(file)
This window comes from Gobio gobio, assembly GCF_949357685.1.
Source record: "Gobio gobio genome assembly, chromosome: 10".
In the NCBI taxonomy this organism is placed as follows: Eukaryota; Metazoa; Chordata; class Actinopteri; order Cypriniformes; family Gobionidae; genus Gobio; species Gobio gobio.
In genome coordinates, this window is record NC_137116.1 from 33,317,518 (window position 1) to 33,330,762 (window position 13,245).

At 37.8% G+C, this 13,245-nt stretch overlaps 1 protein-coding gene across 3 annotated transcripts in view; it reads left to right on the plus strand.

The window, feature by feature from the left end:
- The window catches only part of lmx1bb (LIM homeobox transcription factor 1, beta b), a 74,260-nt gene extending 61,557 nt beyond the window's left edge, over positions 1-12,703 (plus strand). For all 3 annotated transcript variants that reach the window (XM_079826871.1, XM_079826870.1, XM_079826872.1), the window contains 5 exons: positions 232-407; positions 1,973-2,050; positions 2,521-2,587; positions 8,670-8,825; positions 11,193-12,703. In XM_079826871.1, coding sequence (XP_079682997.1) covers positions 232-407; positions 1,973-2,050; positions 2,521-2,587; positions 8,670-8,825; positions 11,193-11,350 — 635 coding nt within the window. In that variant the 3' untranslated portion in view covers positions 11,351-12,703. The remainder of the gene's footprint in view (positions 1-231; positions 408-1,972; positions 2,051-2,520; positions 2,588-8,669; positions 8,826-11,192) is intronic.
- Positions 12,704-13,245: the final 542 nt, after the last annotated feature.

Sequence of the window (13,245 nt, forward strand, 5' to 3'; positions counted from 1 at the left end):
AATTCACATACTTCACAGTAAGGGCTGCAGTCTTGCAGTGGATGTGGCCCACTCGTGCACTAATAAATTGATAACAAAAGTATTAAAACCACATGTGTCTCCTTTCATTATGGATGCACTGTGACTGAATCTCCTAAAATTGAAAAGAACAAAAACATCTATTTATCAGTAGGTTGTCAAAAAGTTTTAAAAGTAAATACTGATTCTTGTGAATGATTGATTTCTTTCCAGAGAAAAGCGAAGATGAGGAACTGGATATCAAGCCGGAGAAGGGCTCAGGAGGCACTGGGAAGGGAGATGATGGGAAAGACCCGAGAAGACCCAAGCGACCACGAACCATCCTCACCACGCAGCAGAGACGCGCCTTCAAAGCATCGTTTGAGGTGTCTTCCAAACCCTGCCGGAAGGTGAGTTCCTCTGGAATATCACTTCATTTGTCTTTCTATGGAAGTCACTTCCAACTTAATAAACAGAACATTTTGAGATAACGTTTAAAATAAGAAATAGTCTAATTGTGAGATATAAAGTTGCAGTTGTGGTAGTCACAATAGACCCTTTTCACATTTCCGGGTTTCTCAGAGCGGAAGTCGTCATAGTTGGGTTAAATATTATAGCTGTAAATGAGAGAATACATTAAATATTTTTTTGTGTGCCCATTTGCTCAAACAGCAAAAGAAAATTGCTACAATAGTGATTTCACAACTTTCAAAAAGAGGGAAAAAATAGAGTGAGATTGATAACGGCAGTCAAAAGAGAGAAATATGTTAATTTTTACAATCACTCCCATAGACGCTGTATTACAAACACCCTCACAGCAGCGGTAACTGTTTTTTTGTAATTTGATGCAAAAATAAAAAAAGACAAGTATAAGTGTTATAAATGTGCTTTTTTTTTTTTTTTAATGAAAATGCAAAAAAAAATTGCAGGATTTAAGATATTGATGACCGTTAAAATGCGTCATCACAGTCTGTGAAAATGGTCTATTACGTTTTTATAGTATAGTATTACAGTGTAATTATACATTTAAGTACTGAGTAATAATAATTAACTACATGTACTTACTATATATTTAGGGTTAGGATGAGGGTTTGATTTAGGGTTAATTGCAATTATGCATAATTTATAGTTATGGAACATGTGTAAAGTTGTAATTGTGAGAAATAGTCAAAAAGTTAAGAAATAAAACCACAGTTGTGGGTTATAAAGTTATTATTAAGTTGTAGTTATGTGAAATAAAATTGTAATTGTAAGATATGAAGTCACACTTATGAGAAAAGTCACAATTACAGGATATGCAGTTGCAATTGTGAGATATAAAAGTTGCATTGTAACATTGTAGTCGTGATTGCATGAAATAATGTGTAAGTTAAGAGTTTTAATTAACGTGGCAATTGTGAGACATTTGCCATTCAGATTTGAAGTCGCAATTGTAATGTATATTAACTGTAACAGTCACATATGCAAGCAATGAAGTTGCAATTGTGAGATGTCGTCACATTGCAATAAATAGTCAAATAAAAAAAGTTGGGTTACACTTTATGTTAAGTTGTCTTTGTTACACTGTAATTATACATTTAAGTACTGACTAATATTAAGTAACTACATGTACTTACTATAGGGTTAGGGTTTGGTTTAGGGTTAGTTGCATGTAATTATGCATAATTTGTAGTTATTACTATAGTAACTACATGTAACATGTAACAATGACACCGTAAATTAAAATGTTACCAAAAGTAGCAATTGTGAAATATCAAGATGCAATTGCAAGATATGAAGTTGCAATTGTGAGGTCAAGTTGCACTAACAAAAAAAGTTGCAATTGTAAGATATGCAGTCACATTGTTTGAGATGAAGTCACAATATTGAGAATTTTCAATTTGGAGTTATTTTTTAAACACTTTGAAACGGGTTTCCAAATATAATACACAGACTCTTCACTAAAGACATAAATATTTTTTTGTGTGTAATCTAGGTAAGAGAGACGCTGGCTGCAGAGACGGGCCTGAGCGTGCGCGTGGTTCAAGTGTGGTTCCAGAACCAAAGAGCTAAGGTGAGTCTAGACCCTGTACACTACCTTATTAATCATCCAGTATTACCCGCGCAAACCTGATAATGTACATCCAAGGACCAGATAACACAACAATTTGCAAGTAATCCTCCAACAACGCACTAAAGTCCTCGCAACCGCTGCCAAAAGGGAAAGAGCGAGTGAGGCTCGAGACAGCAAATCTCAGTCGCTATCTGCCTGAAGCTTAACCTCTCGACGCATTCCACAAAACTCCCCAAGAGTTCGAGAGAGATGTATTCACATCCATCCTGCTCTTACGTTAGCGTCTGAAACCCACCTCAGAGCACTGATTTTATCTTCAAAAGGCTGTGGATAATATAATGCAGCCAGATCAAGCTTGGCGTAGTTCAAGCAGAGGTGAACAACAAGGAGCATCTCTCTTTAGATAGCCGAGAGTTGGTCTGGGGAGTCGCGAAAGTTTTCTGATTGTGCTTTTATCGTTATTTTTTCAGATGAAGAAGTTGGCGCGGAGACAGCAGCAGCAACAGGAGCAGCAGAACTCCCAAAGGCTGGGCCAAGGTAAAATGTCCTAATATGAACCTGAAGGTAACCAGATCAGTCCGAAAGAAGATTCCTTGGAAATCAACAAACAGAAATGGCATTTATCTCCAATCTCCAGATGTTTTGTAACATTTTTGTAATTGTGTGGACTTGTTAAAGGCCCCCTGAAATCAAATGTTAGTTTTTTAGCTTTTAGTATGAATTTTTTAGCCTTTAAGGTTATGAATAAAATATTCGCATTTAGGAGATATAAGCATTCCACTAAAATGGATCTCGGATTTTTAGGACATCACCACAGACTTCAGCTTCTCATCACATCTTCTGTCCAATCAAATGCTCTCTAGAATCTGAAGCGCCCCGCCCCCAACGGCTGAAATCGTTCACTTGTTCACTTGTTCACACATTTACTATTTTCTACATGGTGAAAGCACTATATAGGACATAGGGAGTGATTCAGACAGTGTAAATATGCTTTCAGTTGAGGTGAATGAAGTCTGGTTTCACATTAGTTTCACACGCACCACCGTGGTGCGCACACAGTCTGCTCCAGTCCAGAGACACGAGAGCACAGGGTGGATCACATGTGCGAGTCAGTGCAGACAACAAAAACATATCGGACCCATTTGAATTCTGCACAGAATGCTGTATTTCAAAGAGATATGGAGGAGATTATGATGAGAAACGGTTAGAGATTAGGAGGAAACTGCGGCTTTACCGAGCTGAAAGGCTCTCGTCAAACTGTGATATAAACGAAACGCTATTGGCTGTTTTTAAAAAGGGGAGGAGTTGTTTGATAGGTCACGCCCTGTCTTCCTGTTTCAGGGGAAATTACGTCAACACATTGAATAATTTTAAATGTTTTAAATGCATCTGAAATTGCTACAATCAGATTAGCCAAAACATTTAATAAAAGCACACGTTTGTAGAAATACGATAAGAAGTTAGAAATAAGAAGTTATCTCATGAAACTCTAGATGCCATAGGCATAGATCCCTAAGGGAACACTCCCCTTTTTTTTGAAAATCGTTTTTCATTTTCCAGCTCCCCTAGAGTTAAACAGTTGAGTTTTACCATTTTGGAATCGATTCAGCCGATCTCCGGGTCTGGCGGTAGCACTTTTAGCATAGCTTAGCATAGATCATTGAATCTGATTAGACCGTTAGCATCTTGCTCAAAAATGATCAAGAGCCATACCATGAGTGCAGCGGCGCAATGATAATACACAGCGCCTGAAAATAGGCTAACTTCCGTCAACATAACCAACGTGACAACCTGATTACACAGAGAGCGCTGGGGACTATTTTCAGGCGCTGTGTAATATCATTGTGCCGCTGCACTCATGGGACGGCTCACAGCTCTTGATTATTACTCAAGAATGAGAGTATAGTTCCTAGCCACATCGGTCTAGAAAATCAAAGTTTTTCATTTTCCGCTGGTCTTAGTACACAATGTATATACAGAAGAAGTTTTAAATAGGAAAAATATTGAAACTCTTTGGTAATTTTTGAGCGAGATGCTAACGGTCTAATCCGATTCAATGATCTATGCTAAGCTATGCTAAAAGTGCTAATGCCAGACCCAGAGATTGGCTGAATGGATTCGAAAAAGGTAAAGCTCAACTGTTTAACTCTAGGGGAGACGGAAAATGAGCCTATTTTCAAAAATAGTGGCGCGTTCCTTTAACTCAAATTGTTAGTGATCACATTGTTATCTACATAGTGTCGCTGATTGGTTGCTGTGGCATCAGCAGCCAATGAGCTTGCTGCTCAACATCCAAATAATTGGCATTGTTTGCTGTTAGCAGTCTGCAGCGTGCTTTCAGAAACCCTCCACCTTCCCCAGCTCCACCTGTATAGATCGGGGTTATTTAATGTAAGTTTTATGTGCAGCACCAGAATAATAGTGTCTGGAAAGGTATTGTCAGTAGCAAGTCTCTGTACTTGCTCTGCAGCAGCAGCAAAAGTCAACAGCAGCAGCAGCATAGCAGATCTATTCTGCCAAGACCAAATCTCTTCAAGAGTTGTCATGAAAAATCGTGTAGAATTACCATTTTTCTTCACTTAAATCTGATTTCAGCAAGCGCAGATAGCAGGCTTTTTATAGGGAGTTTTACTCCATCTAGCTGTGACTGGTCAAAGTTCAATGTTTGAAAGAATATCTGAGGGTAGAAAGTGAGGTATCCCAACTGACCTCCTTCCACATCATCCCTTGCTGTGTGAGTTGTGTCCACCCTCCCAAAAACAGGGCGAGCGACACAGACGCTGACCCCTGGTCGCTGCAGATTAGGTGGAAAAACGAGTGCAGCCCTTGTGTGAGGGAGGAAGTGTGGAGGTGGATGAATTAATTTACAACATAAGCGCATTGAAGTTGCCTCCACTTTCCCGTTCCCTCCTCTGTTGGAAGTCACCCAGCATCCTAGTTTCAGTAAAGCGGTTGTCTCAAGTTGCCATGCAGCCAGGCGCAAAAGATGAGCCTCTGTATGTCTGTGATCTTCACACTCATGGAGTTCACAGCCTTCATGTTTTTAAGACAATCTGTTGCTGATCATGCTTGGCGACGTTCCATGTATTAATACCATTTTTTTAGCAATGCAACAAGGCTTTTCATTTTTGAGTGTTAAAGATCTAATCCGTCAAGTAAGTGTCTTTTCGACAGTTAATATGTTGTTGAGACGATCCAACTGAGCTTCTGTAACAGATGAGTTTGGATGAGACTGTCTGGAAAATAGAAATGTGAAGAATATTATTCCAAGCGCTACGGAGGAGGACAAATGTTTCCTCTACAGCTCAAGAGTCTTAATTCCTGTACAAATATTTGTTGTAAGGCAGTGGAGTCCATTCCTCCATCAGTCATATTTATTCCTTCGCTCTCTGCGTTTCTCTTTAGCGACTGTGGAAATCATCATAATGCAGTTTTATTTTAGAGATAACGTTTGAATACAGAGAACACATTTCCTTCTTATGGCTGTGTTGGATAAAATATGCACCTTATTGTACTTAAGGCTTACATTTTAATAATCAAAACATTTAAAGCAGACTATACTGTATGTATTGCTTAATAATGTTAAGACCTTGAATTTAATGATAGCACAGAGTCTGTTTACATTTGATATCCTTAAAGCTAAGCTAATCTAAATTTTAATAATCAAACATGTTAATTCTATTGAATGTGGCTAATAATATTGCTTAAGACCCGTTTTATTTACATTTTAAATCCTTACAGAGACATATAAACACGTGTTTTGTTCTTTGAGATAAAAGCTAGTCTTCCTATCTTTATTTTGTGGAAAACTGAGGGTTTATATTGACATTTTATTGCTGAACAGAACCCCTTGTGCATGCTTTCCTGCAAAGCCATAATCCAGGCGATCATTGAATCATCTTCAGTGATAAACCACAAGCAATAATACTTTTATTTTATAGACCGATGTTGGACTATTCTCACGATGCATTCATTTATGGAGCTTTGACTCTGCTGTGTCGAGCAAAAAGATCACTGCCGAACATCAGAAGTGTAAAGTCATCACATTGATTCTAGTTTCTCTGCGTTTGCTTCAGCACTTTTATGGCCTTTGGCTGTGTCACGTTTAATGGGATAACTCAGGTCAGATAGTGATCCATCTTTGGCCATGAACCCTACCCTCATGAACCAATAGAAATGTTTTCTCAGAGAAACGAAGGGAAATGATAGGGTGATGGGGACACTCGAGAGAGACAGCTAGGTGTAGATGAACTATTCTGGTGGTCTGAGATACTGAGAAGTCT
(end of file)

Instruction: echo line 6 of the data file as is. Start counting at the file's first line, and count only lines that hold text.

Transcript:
The window, feature by feature from the left end: